Pesticides formulations: Flowables (F or AF)

Pesticides formulations: Flowables (F or AF)

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Pesticides formulations: Flowables (F or AF)

A pesticide formulation is a combination of active and inert ingredients that forms an end-use pesticide product. Pesticides are formulated to make them safer or easier to use. This is because many pesticide active ingredients, in “pure” (technical grade) form, are not suitable for application. In their concentrated form, some are extremely toxic, many do not mix well with water, some are unstable, and some are difficult (or unsafe) to handle, transport, or store. To address these problems, manufacturers add inert ingredients to end-use pesticide products. Inert ingredients have no pesticidal activity, and some simply serve as diluents or carriers.

Flowables (F or AF)

Some active ingredients are insoluble solids: substances that will not dissolve in either water or oil. These may be formulated as flowables. (Most manufacturers use the letter “F” by the trade name to designate that the formulation is a flowable. However, some use the letter “L,” meaning that an insoluble material is presented in “liquid” form.) Most flowables are prepared by first impregnating them onto a dry carrier, such as clay. Then, the active ingredient plus carrier (or the active ingredient alone) are ground into a fine powder. Next, the fine powder is suspended in a very small amount of liquid (and perhaps other inert ingredients). The resulting product is a thick liquid suspension.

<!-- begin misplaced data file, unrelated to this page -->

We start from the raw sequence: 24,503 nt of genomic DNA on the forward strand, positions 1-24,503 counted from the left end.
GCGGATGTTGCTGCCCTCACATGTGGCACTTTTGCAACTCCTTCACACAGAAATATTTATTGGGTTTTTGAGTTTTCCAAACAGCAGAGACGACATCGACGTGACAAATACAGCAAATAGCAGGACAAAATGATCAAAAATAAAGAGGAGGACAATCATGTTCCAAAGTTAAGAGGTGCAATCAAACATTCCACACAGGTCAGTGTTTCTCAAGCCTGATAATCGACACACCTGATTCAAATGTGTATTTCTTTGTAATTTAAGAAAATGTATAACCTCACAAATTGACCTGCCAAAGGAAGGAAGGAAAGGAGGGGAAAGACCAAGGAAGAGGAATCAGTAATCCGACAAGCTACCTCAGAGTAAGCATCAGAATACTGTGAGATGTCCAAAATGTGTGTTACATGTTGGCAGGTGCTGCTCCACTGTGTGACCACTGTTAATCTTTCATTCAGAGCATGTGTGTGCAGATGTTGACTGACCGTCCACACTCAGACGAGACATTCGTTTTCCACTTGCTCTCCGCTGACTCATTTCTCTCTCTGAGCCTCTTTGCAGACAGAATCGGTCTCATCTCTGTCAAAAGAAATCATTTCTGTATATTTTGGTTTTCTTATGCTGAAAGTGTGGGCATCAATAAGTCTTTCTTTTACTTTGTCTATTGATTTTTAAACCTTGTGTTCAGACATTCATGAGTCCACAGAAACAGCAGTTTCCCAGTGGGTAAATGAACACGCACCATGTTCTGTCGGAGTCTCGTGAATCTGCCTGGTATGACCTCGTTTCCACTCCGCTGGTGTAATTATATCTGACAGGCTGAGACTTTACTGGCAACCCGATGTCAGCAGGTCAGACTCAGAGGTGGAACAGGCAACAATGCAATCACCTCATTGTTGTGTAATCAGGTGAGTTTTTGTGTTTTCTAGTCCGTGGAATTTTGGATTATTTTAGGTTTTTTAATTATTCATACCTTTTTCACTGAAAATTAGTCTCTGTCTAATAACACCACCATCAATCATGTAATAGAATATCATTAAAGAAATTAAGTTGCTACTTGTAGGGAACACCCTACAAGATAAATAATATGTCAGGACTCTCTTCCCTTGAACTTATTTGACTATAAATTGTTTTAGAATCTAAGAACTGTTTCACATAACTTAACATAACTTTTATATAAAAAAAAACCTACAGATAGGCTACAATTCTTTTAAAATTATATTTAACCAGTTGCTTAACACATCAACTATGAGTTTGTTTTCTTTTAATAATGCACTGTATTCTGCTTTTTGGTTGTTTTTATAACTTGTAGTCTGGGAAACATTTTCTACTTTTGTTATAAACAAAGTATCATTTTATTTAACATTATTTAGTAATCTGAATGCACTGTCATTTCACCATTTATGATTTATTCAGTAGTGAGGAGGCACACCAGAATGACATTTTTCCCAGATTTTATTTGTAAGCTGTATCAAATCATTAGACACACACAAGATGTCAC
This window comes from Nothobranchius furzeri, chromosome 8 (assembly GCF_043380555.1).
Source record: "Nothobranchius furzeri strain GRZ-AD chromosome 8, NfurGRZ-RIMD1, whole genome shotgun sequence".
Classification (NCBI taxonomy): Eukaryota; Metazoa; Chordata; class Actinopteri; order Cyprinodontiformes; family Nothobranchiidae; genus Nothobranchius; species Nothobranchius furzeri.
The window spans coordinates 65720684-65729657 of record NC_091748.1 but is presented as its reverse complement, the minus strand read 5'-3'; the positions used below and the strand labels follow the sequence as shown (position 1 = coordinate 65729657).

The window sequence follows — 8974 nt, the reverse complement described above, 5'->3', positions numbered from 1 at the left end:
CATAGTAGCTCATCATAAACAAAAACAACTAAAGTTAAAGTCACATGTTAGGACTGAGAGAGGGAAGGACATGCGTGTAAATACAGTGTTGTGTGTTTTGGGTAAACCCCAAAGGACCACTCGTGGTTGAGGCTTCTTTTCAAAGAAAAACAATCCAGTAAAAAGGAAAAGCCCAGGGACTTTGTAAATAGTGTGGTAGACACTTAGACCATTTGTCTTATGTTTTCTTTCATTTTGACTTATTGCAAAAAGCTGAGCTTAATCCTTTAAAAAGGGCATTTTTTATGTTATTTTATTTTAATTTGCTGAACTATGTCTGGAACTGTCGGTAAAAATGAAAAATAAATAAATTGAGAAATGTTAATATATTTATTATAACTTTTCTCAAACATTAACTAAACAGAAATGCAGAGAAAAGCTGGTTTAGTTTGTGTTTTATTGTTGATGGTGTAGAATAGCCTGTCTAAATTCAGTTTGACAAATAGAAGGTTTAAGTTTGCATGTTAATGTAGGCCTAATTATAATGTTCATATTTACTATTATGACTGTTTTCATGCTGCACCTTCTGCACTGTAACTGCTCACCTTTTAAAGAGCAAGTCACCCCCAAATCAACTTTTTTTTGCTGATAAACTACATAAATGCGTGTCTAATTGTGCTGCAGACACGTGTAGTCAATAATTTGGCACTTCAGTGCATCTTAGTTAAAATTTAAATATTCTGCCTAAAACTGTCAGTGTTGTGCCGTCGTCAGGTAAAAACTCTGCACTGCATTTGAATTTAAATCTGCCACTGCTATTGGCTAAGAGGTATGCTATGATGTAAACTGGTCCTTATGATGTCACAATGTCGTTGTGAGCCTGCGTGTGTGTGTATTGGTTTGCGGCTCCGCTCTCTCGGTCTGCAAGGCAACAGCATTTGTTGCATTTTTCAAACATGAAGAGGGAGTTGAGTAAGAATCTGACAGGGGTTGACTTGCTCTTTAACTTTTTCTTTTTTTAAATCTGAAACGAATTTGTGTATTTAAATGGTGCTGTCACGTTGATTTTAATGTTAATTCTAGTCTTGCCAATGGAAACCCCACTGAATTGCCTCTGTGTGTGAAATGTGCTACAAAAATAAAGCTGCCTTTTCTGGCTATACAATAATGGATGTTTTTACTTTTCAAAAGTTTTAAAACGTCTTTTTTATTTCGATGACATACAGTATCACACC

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Flowables combine many of the characteristics of liquid emulsifiable concentrates and dry wettable powders. Flowables are often used for the same types of pest control operations as Emulsifiable concentrate (ECs).

Advantages

  • Easy to handle and apply; low exposure risk.
  • Generally not phytotoxic.
  • Seldom clog nozzles.
  • Splashes are less likely than with other liquid formulations.

Disadvantages

  • May settle; need shaking before measuring and mixing.
  • Difficult to remove all of product from the container. Containers may be difficult to rinse.
  • Require moderate agitation.
  • May be abrasive; contribute to “wear and tear” of spray application equipment.
  • Spills may be harder to clean up.
  • May leave a visible residue on treated surfaces.
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